It was odd that that was a hit, because it’s a waltz, it’s in three-quarter time, right, and it never mentions the title in the song. But I think we made a really good pop record out of it and it fit perfectly on the radio. Isn’t that odd?
Tavis: You mentioned earlier that we have a conversation on radio, and indeed we did, and it’s one of the great conversations of my career on radio. I so – and there was no piano in the room, even, and I still loved talking to you.
One of the things I raised in that conversation on radio which I want to reprise now was my own statement to you about how much I’ve appreciated your music over the years, specifically – I’m a kid growing up in Indiana, so I’m listening to Barry Manilow.
This is Cole Porter, this is Indiana, so I have a great appreciation for Cole Porter, for Barry Manilow. The songs that have always meant the most to me in your songbook are the songs that are inspirational, the songs that inspire people.
I’m thinking now about “I Made It Through the Rain.”
Manilow: That’s right.
Tavis: Talking about the songs that you’ve written that you’ve recorded that are all about inspiring, motivating, uplifting people.
Manilow: It’s my favorite thing. My favorite word is “hope,” and I try to find songs that will make you – I said before, I make you feel better. You can’t believe the letters that I get. Sure, “Copacabana” is fun and it’s great, but the letters I get are all about what you just said.
Tavis: “Ready to Take a Chance Again.”
Manilow: Yeah, it’s all about people feeling better when they walk out of the hours after hearing (plays song, singing), Daybreak, if you want to believe, it can be daybreak. It makes me feel better.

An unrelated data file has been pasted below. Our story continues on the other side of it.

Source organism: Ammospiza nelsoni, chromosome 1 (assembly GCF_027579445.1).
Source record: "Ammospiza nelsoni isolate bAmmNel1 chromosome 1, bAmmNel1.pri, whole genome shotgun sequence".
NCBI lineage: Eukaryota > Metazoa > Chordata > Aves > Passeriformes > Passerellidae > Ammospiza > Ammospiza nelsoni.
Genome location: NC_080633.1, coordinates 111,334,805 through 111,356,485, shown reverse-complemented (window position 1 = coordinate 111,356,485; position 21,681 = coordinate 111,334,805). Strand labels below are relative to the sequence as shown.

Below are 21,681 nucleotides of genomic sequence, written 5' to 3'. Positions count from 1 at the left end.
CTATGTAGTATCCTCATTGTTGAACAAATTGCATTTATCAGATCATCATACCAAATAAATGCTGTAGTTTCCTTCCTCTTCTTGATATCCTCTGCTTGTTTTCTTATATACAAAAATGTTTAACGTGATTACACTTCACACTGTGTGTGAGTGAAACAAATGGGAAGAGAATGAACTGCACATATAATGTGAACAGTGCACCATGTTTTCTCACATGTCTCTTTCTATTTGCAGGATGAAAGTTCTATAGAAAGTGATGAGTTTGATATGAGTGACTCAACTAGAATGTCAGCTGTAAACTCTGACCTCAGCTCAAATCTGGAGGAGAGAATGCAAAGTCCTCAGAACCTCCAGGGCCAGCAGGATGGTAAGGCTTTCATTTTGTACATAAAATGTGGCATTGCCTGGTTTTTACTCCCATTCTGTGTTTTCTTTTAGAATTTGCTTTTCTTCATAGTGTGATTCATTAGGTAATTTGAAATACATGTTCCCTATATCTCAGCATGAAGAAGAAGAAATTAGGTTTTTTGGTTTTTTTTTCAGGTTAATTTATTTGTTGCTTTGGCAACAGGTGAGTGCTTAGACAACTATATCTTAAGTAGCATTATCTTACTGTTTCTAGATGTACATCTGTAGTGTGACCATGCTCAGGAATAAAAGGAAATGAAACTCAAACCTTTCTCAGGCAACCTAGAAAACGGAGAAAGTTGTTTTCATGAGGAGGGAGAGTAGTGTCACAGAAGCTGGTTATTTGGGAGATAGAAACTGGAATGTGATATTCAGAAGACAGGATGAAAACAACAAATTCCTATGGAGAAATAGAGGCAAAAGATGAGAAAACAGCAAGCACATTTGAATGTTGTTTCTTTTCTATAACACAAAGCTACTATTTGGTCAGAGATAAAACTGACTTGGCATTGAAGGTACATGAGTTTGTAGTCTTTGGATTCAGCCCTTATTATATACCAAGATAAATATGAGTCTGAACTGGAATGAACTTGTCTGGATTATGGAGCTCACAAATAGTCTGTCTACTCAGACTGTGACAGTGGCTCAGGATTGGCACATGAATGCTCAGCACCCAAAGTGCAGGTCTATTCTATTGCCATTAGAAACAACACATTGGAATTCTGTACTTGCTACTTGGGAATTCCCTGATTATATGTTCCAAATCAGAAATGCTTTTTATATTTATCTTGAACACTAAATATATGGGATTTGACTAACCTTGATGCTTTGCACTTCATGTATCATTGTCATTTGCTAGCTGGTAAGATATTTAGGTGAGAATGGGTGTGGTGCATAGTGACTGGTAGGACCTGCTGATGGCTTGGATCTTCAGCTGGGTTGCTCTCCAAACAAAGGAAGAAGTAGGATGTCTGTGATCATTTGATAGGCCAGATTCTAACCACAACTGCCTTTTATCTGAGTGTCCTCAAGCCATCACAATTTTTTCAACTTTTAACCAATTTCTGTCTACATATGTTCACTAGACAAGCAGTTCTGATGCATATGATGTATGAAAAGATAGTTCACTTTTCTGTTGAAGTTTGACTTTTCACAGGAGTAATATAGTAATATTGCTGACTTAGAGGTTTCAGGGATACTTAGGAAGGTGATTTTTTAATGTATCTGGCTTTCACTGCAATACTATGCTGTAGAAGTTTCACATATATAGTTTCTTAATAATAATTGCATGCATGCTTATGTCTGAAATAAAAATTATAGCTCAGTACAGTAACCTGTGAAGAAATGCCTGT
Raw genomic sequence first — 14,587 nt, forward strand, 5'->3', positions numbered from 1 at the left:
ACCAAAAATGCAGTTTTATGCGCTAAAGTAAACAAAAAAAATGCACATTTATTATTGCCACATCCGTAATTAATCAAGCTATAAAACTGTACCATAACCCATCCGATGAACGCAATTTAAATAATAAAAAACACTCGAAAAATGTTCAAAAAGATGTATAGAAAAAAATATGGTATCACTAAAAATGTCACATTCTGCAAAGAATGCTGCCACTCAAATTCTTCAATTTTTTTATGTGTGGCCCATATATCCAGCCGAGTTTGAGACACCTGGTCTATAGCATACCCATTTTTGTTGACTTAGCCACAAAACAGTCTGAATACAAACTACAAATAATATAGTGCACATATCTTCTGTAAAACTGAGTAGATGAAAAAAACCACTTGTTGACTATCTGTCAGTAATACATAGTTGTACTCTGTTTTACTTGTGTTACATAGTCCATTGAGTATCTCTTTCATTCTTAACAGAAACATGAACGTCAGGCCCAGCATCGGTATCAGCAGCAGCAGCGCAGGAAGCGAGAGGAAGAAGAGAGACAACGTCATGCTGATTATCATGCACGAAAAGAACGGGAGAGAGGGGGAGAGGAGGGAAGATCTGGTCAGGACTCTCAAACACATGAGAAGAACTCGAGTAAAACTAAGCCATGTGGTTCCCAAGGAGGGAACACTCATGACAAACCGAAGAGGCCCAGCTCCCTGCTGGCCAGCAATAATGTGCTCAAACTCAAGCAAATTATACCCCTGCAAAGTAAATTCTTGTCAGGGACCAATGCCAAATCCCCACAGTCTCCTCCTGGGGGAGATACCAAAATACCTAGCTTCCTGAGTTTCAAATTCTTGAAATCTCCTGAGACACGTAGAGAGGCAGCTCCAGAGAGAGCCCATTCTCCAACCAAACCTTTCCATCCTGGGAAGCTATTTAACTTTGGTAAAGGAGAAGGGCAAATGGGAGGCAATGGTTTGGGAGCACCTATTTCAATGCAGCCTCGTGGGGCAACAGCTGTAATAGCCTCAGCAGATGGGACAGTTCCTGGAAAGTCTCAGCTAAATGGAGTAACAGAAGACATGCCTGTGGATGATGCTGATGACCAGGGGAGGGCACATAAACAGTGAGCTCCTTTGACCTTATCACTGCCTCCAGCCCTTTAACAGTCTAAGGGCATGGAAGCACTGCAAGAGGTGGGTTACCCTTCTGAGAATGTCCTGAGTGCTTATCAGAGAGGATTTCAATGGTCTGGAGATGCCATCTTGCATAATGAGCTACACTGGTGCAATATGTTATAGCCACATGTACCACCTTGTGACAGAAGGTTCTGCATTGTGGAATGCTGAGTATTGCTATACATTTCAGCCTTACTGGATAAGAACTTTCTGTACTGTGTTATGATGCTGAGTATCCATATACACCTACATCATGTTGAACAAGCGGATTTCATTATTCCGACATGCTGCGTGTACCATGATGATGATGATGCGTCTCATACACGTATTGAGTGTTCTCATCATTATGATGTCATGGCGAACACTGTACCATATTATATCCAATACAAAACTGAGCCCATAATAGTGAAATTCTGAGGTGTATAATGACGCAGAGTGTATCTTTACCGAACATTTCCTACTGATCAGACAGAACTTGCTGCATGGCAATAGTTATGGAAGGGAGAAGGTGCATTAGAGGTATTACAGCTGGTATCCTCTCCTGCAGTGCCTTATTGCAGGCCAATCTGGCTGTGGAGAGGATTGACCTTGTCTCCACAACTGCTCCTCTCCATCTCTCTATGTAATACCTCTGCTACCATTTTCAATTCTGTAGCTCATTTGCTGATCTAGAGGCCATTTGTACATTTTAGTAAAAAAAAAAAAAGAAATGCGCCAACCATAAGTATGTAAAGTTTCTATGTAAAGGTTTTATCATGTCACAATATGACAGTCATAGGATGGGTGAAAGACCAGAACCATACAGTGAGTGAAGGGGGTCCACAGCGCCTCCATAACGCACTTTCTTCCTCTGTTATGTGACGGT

I did a song called “Turn the Radio Up” on my “Here at the Mayflower” album, and it was about hey, don’t be so profound. Turn the radio up. Those are the songs that I like writing and I like listening to myself – songs like that. You know, (singing) Forget your troubles, come on, get happy. Harold Darling did a great job on that one. It makes me feel better.
Tavis: Why 10 years for a project of new music?
Manilow: Well, I had a really great run over the last, what’s it been, eight years, with these cover albums. It was Clive Davis, a brilliant idea to do the first one, which is “The Greatest Songs of the ’50s,” and it entered at number one. I really loved doing it. It was wonderful songs. As an arranger, I loved doing that and producing it.
I thought that was going to be it, but since it entered at number one, we did “The Greatest Songs of the ’60s.” It just kept going until last year, when we did the “Greatest Love Songs of All Time” and I got a Grammy nomination.
But I did miss writing songs. I did. I love doing these songs. Doing Gershwin, hey, I’m in. But I missed writing, so that’s what “15 Minutes,” since that’s what happened. I jumped in as soon as I could, writing my own album.
Tavis: Of course, you can’t mention “15 Minutes” without mentioning Andy Warhol.
Manilow: Yeah. Well, the album is about fame, and what could happen to people once they become famous. I took the title from the Andy Warhol quote, “In the future,” he said, “everybody will get 15 minutes of fame,” and I think he’s right these days, especially with these reality shows happening. These regular people become household names within weeks, and I say to myself, “How are they handling it?”
“Mandy” came out and threw me for a loop, and I was an adult. How are these young people handling it? So I thought, well, that might be an interesting thing to write about.